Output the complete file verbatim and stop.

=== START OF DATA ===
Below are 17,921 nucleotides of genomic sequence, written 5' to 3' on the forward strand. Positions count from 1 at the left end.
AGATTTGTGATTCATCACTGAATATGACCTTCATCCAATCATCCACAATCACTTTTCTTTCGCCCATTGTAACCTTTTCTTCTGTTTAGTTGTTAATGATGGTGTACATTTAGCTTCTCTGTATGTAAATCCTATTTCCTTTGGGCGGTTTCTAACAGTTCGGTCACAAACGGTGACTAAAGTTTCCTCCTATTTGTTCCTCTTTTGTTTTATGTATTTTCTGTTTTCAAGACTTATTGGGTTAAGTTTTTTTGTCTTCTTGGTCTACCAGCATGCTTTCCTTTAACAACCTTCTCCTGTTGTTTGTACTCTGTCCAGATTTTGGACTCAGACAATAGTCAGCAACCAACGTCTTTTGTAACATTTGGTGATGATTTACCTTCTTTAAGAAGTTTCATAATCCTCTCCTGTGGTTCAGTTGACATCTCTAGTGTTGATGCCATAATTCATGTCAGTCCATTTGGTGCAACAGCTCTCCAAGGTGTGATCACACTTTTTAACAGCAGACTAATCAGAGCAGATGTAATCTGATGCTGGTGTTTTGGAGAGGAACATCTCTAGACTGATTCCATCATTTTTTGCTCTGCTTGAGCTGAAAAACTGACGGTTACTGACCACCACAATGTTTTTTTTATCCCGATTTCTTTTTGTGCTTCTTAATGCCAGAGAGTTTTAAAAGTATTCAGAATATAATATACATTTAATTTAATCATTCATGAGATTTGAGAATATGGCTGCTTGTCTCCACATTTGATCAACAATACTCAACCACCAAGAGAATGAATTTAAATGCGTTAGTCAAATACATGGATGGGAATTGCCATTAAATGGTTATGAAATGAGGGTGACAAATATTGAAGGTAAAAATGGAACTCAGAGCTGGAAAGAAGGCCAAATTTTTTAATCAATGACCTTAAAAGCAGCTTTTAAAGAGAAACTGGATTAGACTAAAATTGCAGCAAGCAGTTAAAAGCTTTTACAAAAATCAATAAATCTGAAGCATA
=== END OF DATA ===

Below are 17,921 nucleotides of genomic sequence, written 5' to 3' on the forward strand. Positions count from 1 at the left end.
AGATTTGTGATTCATCACTGAATATGACCTTCATCCAATCATCCACAATCACTTTTCTTTCGCCCATTGTAACCTTTTCTTCTGTTTAGTTGTTAATGATGGTGTACATTTAGCTTCTCTGTATGTAAATCCTATTTCCTTTGGGCGGTTTCTAACAGTTCGGTCACAAACGGTGACTAAAGTTTCCTCCTATTTGTTCCTCTTTTGTTTTATGTATTTTCTGTTTTCAAGACTTATTGGGTTAAGTTTTTTTGTCTTCTTGGTCTACCAGCATGCTTTCCTTTAACAACCTTCTCCTGTTGTTTGTACTCTGTCCAGATTTTGGACTCAGACAATAGTCAGCAACCAACGTCTTTTGTAACATTTGGTGATGATTTACCTTCTTTAAGAAGTTTCATAATCCTCTCCTGTGGTTCAGTTGACATCTCTAGTGTTGATGCCATAATTCATGTCAGTCCATTTGGTGCAACAGCTCTCCAAGGTGTGATCACACTTTTTAACAGCAGACTAATCAGAGCAGATGTAATCTGATGCTGGTGTTTTGGAGAGGAACATCTCTAGACTGATTCCATCATTTTTTGCTCTGCTTGAGCTGAAAAACTGACGGTTACTGACCACCACAATGTTTTTTTTATCCCGATTTCTTTTTGTGCTTCTTAATGCCAGAGAGTTTTAAAAGTATTCAGAATATAATATACATTTAATTTAATCATTCATGAGATTTGAGAATATGGCTGCTTGTCTCCACATTTGATCAACAATACTCAACCACCAAGAGAATGAATTTAAATGCGTTAGTCAAATACATGGATGGGAATTGCCATTAAATGGTTATGAAATGAGGGTGACAAATATTGAAGGTAAAAATGGAACTCAGAGCTGGAAAGAAGGCCAAATTTTTTAATCAATGACCTTAAAAGCAGCTTTTAAAGAGAAACTGGATTAGACTAAAATTGCAGCAAGCAGTTAAAAGCTTTTACAAAAATCAATAAATCTGAAGCATA